PIERRE, S.D. (KELO) — Will man-camps be safe or dangerous along the route the Keystone XL crude-oil pipeline would take through South Dakota?
That question dominated testimony Friday to the state Water Management Board. The answers depended on who was speaking.
The board is deciding whether to grant permits to TC Energy for constructing and testing the 313 miles of underground pipe and seven pump stations in western South Dakota.
The route runs through Harding, Butte, Perkins, Meade, Pennington, Haakon, Jones, Lyman and Tripp counties.
TC Energy, formerly known as TransCanada, wants to build the line from Hardisty, Alberta, through Montana and South Dakota, into Nebraska, where it would connect with a network at Steele City.
The testimony Friday split between women who warned that crimes would increase, especially against women, when the pipeline’s work camps opened, and the ranchers who plan to sell water to the project.
The project already has a construction permit from the South Dakota Public Utilities Commission.
The water-permits hearing Friday marked the ninth day of testimony to the Water Management Board. Chairman Jim Hutmacher of Oacoma tried to keep witnesses flowing.
There will be a fourth round of testimony January 13 and 14. “If we don’t do it then, we’re probably into late February,” Hutmacher said. The current plan is to use the Matthew Training Center at 523 E. Capitol Avenue in Pierre those January days.
Bruce Ellison, a lawyer representing Dakota Rural Action, said he would see whether Governor Kristi Noem would be able to voluntarily testify.
The board would need several more days to work on its findings of fact.
Here are some snapshots from Friday witnesses:
Kate Finn, a Colorado-based lawyer for First Peoples Worldwide, said she specializes in violence against indigenous women and economic development for tribes. Finn told Jennifer Baker, the lawyer representing the Yankton Sioux Tribe, that man camps affect local communities.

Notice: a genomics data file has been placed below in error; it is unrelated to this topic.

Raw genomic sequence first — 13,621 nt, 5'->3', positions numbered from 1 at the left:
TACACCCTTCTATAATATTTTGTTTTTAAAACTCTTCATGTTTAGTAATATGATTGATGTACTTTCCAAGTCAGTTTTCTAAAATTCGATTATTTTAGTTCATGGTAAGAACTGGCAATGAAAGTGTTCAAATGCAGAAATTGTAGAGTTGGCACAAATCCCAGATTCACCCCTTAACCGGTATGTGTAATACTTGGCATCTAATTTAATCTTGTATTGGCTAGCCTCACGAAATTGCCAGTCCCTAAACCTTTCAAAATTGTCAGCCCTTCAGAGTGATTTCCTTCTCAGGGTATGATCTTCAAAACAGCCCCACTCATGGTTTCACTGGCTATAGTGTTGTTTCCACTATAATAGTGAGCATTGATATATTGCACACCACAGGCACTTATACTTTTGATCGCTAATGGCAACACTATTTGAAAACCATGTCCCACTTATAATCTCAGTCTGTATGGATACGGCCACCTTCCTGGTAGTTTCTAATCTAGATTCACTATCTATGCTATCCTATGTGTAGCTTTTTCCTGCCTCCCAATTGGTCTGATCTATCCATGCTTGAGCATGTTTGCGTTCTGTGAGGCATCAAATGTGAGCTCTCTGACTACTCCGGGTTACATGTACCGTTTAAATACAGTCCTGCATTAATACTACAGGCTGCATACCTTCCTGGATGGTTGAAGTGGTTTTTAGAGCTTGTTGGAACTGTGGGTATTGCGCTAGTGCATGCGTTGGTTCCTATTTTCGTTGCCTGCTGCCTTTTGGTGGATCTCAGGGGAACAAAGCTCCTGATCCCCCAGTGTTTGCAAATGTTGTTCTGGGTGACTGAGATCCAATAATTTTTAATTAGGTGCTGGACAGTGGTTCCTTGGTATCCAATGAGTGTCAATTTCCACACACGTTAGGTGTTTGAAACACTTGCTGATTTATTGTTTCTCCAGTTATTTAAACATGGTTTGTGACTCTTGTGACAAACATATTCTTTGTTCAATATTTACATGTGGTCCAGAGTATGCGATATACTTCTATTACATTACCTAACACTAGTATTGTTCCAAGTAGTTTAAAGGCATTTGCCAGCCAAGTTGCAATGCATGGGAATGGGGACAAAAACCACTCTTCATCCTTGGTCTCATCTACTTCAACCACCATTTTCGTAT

Finn said there’s generally a rise in crime in the area that accompanies the arrival of workers. “The impacts of crime last in that community for a very long time,” Finn said. “When they leave, the impacts stay.”
She cited a 2019 federal report that looked at crimes in the Bakken oil fields from 2006 through 2012. The report compared oil-producing and non-oil-producing counties in North Dakota and Montana. One of its key points was the rate of violent victimization increased by 70 percent in the oil communities while the rate went down in the non-oil counties.
During that same period, victimizations of blacks and Native Americans were 2.5 times higher than for whites, and women had a 54 percent increase in unlawful sexual contact. “The impacts of that crime will remain in those communities forever,” Finn said.
Anita Luchese, who said she lives in rural northern California, said she wanted to provide the board with sealed testimony but it wasn’t allowed. “I am a survivor of abuse and trafficking,” she said.
Luchese said she was raped the first time by a non-native man. She was unconscious. Another man with whom she later lived trafficked her. “He trained me not to cry by hitting me every time a tear came out,” she said. She graphically described the blood and bruises and bite marks and other damage, including having her toe nails pulled out.
“Thank you Miss Luchese for your bravery,” attorney Baker said. No one in the room asked any questions.
Dean Wink, who ranches near Howes, said he spent about $125,000 on the well that serves his place, eight sets of neighbors and the truck wash-out he built nearby. He’s one of the ranchers that TransCanada contacted about being a source of water for the Keystone XL work.
Wink said he went on a TransCanada-sponsored bus tour in 2010 to see a work-camp in the Dickinson, North, Dakota, area. He recalled a fence around the site and described the place as very quiet and very clean. Illegal drugs weren’t permitted. Alcohol was allowed only in the workers’ rooms.
His state permit currently allows 39 gallons per minute. He’s applied for 70. Most of his neighbors use his water for their cattle; he meters how much each neighbor uses and they pay him. The washout operates on an honor-box system: $50 for the first hour and $5 for every five minutes after.
“Rural South Dakota,” his lawyer, Matt Naasz, said.
“Absolutely,” Wink replied.
Tom Wilson is the other rancher who’s asking for an expansion of his current state permit. Wilson said he ranches about 10 miles west of Buffalo in Harding County. “It’s about 130 years in the family,” he said about the place he bought from his father.